Wednesday, August 03, 2005

World-Class, My Ass

The Mayor of Boston and assorted Movers & Shakers are always going on and on about how Boston is a "World Class City."

"We don't need to keep the bars open all night to be a World Class City!"
(Well okay, but what do you tell the Japanese businessmen who would like a scotch at 3:00 a.m.?)

"We don't need a 'gentlemens' club' to be a World Class City!"
(See above.)

Of course, bar hours and adult entertainment are only two of the more controversial issues that mire Boston in this perennial struggle betwen "small city" and "big city." Here's one of the more mundane incidents that demonstrates more eloquently than any strip club or all-night entertainment why Boston will continue to be just an assortment of small towns within a city limit:

For years, it was a crafts store that sold homemade afghans and a place where mothers in Fairmount Hill gathered for knitting lessons.

Last winter, the shingled Hyde Park storefront took in a new tenant -- a business that neighbors say has turned their quiet streets into screaming raceways, shattering the peace of their summer evenings and terrifying car drivers and pedestrians alike. Scooter X Press has become one of the most popular minimotorcycle dealerships around, selling at least 800 bikes since it opened in March -- and driving many neighbors to distraction.

''It's like having a firecracker store in your neighborhood," said Bob Vance, president of the Fairmount Hill Neighborhood Association.

So, a scooter vendor opens up a storefront in "Hyde Pahk," starts selling them to neighborhood families by the truckload (800 units in five months!!), and the neighbors are clamoring for action because the kids are riding them in the street.

And what are our World Class City Leaders going to do about it?

Just as the City did with Fenway area parking lots during the ALCS and World Series, they've come down on Scooter X Press owner, Steve Davis:
The city has cited Davis for several violations, including repairing bikes without a permit and unpermitted use of the sidewalk for displaying bikes.

Davis says he followed the permitting instructions given to him by the city and that he never used the sidewalk -- only his own property -- for displaying his bikes.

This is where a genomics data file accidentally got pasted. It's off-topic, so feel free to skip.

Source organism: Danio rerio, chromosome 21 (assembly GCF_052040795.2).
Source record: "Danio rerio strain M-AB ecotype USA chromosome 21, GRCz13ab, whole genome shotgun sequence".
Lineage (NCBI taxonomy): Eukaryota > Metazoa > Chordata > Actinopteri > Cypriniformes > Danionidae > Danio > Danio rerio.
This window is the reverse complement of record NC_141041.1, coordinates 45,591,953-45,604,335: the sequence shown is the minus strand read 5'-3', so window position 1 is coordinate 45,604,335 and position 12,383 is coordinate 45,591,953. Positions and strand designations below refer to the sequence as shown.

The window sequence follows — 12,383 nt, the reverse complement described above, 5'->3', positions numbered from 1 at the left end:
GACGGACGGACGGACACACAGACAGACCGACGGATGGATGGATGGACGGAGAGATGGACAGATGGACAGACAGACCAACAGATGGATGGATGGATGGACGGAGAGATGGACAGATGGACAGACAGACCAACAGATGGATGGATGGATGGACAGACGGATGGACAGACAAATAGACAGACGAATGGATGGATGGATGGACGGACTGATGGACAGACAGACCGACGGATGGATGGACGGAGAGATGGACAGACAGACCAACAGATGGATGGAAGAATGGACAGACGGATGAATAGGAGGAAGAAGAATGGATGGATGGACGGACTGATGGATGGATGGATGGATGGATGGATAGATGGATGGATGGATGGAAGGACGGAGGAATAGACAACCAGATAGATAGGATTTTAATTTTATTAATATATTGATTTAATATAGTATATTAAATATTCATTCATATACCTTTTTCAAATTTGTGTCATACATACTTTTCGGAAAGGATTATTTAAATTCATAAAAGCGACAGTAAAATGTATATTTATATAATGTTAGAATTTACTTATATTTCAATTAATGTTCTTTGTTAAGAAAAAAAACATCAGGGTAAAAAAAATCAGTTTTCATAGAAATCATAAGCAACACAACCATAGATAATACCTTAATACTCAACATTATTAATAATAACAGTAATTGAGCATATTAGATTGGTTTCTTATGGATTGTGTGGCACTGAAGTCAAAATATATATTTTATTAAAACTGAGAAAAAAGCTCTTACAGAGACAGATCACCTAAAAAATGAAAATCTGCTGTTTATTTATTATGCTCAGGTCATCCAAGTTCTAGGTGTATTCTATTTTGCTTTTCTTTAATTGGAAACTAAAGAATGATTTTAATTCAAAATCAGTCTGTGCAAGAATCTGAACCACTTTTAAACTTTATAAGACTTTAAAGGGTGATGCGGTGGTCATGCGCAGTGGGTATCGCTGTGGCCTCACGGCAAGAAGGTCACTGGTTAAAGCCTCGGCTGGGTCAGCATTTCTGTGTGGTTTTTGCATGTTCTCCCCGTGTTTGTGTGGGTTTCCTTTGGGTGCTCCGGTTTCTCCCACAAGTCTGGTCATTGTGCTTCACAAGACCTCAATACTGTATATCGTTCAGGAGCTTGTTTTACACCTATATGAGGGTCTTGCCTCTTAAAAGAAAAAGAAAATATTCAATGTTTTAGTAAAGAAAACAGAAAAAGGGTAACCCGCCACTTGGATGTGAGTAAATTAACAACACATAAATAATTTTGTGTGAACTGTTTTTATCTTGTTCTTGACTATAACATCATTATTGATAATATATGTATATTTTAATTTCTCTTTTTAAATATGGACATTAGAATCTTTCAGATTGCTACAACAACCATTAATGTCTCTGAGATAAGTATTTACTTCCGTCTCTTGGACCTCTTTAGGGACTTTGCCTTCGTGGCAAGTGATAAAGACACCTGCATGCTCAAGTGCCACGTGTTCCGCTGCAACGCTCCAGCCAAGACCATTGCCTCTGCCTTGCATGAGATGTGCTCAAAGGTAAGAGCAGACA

Hassle the store owner. Only in a World Class City like Boston would a business owner need a permit to repair bicycles. A world-class solution to the problem. But that's not all. Surely an issue this grave requires legislative action.

In its latest bid to confront what some call the scourge of shrieking minibikes, the Boston City Council today is scheduled to consider a ban on selling minibikes in residential neighborhoods and local business districts. City Councilor Rob Consalvo, who proposed the idea, happens to live a few blocks from Scooter X Press and says his office has been inundated with residents' complaints.

''We should be selling these bikes in manufacturing zones, industrial zones, away from families, from children, from the elderly," he said. ''Our residential neighborhoods, our local business districts are not the appropriate place for these bikes to be sold."

Can you see how plainly stupid Councilor Consalvo is? Does he not understand that it is not the presence of the scooter store that makes the noise, but the scooter riders? Can he not see that, no matter where the store is, the owners of the scooters will ride them in their neighborhoods, not where the store is located?

Surely someone is going to clue him in to the error of his logic. After all, Scooter X Press is not the only store selling the items.

Since the minibike craze first seized Boston last year, all sorts of retail businesses have rushed in to capitalize. Auto dealers, toy shops, and minimarts have begun selling them on the side. Icon Barber Shop on Washington Street in Dorchester has sold 60 of them this year, according to an employee there.

''We've got computer stores selling them, we've got a clothing store selling them," said Davida Andelman, the director of community health for the Bowdoin Street Community Health Center in Dorchester. ''People are not driving them safely; they're not driving them with helmets on. I've seen little kids riding them. . . . They're loud and they have no redeeming value whatsoever."

No redeeming value. Maybe the kids would be better off hanging on the corner. Would she and the neighbors consider talking to the parents of the scooter riders and trying to work out some fair use rules? Nah. Right to City Hall, where even the smallest problem can be the subject of a city ordinance.

So Councilor Consalvo is proposing a zoning change that would forbid retail shops from selling the bikes, and outlawing scooter sales in residential and local business districts.

Surely the Mayor of this World Class City can see that this is going overboard -- that in a world class city, there are more sensible ways to address such a mundane neighborhood problem.

Mayor Thomas M. Menino would have to sign off; yesterday he said he would. ''Sometimes government has to step in and protect people," he said.

Sometimes? Especially during an election year. It is imperative that the highest powers in the city step in to protect the neighborhoods from teenagers riding scooters by harrassing a neighborhood business and putting him out of business.

Petty politics, certain to prevent Boston from ever entering that vaunted category of world-class.

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